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Bigfoot is real.

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Twist
1 hour ago, SWWASAS said:

I bet most of us older humans are on so many medicines that we do taste bad.    Throw in the fact that most campers partake of adult beverages in camp and who knows what we would taste like.   

 

1 hour ago, hiflier said:

 

Uh, fermented chicken?

 

Hiflier beat me to it lol,  first thought was beer can chicken!  

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SWWASAS

Ouch,     Only if the camper was careless about what he sat on.   

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Huntster
1 hour ago, Arvedis said:

Realistically, how would a Bigfoot be eaten?.........

 

Like elephants; one bite at a time.

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SWWASAS

I am not entirely convinced that BF avoids tool use.    I have seen enough that I think they may use tools of opportunity just like chimpanzees and gorillas are known to do.  The most common evidence of that is wood knocking.   When they see the need to knock they grab something close to make the knock.   This stick and rock glyph that was placed when I was present,  has some interesting rocks.   Those rock shards are very sharp edged.    There was absolutely nothing like that in the area of the stump so they were brought in.       Lack of weathering seems to indicate they were created fairly recently.   There was no dirt stain,  weathering or indication of use.    That suggests they were fabricated to me.    They are quite similar to rock shards used by paleolithic man as cutting and scraping tools.    I think not only should we be looking for bite marks on bones, but we should also be looking for scrapes on larger bones that might indicate rock tool use separating muscle from bone.   Of course they might have been created by local NA and found subsequently by BF.     They seem to have a bit of pack rat in their behavior.  

IMG_0082.JPG

Edited by SWWASAS

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norseman
BFF Donor
2 hours ago, SWWASAS said:

I am not entirely convinced that BF avoids tool use.    I have seen enough that I think they may use tools of opportunity just like chimpanzees and gorillas are known to do.  The most common evidence of that is wood knocking.   When they see the need to knock they grab something close to make the knock.   This stick and rock glyph that was placed when I was present,  has some interesting rocks.   Those rock shards are very sharp edged.    There was absolutely nothing like that in the area of the stump so they were brought in.       Lack of weathering seems to indicate they were created fairly recently.   There was no dirt stain,  weathering or indication of use.    That suggests they were fabricated to me.    They are quite similar to rock shards used by paleolithic man as cutting and scraping tools.    I think not only should we be looking for bite marks on bones, but we should also be looking for scrapes on larger bones that might indicate rock tool use separating muscle from bone.   Of course they might have been created by local NA and found subsequently by BF.     They seem to have a bit of pack rat in their behavior.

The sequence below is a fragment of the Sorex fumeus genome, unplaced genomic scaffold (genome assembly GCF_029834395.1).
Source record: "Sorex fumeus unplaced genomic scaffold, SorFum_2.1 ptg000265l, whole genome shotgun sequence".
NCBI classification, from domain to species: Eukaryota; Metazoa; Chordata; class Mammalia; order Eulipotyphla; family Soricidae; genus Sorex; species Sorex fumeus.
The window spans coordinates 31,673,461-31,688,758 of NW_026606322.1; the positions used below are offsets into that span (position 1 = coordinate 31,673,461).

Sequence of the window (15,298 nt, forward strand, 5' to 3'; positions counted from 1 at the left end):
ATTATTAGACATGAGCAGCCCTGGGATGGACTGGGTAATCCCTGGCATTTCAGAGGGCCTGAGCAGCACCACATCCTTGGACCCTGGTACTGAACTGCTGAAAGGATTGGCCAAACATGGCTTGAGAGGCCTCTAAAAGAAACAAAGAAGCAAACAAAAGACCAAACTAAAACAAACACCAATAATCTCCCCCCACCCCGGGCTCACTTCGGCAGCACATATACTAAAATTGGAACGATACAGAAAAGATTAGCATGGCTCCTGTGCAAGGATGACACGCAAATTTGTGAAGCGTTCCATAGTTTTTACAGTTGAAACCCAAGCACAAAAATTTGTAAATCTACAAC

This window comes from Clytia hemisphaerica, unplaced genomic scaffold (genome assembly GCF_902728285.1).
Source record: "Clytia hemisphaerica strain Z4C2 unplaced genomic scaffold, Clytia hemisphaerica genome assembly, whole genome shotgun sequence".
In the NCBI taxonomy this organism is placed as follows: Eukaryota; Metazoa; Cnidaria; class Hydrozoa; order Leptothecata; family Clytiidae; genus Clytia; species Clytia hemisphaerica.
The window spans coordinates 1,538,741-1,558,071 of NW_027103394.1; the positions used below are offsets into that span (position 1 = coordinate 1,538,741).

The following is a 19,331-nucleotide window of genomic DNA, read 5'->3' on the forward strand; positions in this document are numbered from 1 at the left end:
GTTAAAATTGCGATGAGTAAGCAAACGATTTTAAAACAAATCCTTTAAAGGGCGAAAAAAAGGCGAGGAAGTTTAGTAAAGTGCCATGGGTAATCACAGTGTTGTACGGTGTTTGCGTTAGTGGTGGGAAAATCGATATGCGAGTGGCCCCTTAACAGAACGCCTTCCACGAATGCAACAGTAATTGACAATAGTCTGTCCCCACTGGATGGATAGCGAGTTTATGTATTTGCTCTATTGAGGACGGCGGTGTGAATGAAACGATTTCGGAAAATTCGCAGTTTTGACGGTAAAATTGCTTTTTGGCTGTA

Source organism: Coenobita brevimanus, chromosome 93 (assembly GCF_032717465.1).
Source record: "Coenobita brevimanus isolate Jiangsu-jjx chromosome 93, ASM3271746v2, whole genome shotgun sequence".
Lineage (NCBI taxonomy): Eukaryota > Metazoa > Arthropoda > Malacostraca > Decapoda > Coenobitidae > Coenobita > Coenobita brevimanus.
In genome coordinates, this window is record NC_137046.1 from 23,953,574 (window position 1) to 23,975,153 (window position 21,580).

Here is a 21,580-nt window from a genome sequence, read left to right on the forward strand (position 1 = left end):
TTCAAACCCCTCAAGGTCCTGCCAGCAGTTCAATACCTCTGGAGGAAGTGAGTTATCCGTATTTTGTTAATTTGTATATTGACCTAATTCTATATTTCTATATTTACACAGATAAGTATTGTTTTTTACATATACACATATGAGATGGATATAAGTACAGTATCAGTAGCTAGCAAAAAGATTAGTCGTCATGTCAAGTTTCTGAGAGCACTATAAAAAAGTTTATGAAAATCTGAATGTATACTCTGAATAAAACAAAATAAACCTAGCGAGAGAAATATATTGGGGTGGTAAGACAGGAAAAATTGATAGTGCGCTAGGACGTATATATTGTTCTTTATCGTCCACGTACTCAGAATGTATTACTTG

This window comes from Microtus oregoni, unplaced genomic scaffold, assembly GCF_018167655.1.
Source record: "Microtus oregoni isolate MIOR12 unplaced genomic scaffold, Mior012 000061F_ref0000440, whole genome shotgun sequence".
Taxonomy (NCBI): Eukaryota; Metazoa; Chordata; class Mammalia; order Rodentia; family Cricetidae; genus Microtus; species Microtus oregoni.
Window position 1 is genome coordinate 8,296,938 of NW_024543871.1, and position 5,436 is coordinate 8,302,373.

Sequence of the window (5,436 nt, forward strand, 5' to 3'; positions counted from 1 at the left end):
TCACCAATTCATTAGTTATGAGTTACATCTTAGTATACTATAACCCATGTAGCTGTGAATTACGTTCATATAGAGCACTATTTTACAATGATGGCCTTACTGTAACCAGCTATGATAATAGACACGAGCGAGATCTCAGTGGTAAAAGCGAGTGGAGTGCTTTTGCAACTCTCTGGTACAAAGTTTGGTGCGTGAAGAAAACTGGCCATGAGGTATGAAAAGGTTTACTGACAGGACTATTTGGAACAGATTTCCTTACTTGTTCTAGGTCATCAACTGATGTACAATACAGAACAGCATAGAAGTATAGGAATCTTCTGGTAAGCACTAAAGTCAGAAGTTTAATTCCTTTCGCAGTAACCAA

IMG_0082.JPG

 

Now look at Acheulean hand axes made by early humans. Notice a difference in sophistication? 

 

https://www.researchgate.net/figure/Acheulean-handaxes-from-the-site-of-Boxgrove-England-which-dates-to-about-500-Ka-The_fig1_291516839

 

 

 

 

AF8B2531-675F-410B-84B1-1C01BD7A41FE.jpeg

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Oonjerah

My impression is that the NA are quite good with technology.

   However, when Columbus showed up,  they are going thru a low tech period.

So they gave us tobacco.  

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PBeaton

I talked to one reluctant witness who described a sasquatch carrying a large stick, I recall another report from John Bindernagel, female with ducks if I recall. I do not recall a report of primitive tool use however. 

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gigantor
2 hours ago, PBeaton said:

I do not recall a report of primitive tool use however

 

Do you consider a stick a tool?

 

ETA:  I mean wood knocking. If BF wood knocks, isn't that considered tool use?

 

 

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PBeaton

gigantor,

 

Sure, a stick could be used as a tool...

 

Pat...

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norseman
BFF Donor
19 minutes ago, gigantor said:

 

Do you consider a stick a tool?

 

ETA:  I mean wood knocking. If BF wood knocks, isn't that considered tool use?

 

 

 

Yes, but only in the same way a chimp uses a twig to fish for termites. Very little manipulation of the natural resource to serve its purpose and then its discarded. Which is very very different from our early ancestors.

 

Flaking stone is not easy. One bad strike and the project is ruined.

 

 

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PBeaton

Are there reports that describe tool use ?